14. Advance written notification shall be made as early as possible to appropriate Federal, State, and local authorities providing show itinerary with dates and locations clearly and completely identified, and a basic description of proposed effects including a statement of the maximum power output intended. Such notifications shall be made, but not necessarily be limited, to:
(a) The Federal Aviation Administration (FAA) and the Department of Defense (DOD) for any projections into open airspace at any time (i.e., including setup, alignment, rehearsals, performances, etc.). If the FAA or DOD objects to any laser effects, the objections shall be resolved and any conditions requested by FAA and DOD will be adhered to. If these conditions can not be met, the objectionable effects shall be deleted from the show.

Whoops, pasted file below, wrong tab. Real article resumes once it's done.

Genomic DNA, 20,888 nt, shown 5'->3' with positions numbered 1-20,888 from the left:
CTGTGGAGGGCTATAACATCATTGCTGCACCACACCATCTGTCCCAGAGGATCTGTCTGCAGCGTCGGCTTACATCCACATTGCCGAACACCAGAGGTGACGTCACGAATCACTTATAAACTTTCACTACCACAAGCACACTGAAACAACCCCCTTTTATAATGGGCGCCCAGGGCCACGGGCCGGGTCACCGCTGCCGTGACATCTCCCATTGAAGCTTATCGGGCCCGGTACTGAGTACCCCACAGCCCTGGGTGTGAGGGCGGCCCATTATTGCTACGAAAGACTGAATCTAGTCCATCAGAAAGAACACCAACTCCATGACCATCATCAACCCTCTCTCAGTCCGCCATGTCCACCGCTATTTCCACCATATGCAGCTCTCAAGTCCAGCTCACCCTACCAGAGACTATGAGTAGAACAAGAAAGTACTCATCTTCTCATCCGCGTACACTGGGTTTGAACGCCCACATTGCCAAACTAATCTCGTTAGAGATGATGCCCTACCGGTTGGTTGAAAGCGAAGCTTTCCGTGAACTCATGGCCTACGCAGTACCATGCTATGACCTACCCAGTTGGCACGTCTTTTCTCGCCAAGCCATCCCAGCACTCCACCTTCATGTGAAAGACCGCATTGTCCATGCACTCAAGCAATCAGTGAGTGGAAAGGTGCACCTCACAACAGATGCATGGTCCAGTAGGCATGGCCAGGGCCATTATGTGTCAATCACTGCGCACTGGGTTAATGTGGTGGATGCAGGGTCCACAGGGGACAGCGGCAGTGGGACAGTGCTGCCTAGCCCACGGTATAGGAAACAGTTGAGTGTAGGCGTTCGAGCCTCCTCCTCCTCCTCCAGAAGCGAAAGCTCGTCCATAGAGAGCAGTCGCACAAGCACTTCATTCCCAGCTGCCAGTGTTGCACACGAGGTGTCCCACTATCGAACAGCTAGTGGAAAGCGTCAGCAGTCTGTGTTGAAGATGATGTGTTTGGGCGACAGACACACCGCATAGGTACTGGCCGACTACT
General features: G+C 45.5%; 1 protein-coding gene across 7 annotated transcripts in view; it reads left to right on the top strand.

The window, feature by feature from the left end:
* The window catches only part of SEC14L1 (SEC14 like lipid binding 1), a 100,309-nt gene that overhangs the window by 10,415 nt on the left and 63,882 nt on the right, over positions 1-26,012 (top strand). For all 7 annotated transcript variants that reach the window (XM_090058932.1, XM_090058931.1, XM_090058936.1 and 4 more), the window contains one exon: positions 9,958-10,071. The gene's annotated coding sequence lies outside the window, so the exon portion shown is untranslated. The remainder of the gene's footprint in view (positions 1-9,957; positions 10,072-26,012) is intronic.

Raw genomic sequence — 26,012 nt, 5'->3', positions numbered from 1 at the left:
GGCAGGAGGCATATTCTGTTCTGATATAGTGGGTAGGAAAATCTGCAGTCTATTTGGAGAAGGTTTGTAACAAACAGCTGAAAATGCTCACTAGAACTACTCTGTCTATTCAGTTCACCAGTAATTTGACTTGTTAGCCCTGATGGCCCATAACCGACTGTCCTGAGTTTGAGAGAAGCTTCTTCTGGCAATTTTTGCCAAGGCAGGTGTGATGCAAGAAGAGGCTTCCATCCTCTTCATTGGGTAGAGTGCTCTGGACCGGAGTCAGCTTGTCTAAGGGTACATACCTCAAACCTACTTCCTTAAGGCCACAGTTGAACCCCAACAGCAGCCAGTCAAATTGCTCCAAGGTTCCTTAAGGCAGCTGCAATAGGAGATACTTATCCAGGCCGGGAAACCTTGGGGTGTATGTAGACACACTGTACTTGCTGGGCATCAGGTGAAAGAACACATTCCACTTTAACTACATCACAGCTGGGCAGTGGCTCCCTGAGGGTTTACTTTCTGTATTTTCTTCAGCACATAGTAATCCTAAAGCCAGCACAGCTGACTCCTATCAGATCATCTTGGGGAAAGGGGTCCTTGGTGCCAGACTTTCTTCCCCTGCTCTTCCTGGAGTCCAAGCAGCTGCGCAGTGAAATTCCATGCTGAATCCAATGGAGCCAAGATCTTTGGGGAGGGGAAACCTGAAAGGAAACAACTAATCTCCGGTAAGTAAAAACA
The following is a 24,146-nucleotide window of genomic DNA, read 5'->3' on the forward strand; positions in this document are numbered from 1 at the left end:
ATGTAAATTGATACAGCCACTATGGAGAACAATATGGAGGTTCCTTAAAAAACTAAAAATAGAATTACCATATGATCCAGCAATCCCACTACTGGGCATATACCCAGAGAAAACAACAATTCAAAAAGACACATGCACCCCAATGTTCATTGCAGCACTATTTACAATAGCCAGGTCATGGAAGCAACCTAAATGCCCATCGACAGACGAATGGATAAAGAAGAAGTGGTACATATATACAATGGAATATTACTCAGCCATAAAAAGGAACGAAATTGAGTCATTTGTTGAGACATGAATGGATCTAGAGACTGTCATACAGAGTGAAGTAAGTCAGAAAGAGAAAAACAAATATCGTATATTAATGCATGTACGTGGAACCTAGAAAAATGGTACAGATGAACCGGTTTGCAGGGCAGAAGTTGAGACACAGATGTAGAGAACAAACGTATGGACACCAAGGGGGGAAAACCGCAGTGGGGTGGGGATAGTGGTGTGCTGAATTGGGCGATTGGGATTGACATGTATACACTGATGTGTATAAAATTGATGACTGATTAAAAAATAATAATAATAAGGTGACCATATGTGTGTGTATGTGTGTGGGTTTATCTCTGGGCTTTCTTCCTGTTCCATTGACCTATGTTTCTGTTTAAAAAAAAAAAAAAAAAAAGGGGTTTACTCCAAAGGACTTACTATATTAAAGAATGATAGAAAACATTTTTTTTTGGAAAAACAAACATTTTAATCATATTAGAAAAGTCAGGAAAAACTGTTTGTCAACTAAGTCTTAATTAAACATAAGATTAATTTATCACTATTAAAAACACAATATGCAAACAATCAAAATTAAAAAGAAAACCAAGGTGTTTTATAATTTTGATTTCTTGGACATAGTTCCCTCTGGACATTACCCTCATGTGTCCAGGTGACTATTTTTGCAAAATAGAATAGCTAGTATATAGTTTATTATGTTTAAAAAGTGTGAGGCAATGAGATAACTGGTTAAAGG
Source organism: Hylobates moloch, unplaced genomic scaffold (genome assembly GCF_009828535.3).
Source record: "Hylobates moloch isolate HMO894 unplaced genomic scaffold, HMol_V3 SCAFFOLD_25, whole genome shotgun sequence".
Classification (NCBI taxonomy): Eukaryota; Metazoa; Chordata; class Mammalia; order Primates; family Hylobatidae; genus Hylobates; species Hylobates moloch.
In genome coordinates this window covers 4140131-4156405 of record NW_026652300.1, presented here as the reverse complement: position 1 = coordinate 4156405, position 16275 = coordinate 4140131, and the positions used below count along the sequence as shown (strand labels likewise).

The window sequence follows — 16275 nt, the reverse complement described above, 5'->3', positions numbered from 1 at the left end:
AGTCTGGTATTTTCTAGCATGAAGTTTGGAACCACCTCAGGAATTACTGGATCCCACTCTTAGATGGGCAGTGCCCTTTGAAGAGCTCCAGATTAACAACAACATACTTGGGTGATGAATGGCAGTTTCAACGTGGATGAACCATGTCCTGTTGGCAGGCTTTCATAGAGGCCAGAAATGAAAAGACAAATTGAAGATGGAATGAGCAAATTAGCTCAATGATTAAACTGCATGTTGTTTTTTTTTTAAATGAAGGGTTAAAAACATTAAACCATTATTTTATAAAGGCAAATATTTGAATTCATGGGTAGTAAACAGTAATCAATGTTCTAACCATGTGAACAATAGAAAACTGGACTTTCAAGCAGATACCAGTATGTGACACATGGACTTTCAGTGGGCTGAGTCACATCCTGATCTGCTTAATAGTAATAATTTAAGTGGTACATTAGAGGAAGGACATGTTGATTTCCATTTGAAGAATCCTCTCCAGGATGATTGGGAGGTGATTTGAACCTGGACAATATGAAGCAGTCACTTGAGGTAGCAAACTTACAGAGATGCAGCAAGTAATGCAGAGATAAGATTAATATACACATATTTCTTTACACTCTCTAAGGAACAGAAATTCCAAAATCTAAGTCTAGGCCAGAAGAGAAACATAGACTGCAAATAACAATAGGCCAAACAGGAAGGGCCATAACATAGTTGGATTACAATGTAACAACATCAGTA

(b) State and local radiation control offices/agencies for all shows to be performed
within their jurisdictions. All requirements of State and local law shall be
satisfied and any objections raised by local authorities shall be resolved or the
The effect of this change is to remove the requirement to send CDRH advance written
notification for every laser-light show. -Instead records of each show shall be maintained and available for FDA review upon request.
If you have any questions please contact: Robert J. Doyle at: firstname.lastname@example.org or 301.796.5863.
This thread has such a large amount of that info in it that I had hoped it would fill that niche.. much of the info is here, if not almost all of it, albeit spread over the thread. If this proves to be too hodgepodge I'll start on a dedicated thread like you describe.
Well I was really referring to a concise itemized list that's all together in one place, and easy to find, and most importantly, written by someone who's actually completed the process successfully so it's not just a bunch of guesses. (which rules me out at the moment, heh)
I think it should contain;
1)Minimum design features of a DIY projector needed to get approved, and possibly other features that are optional, but may help with easier approval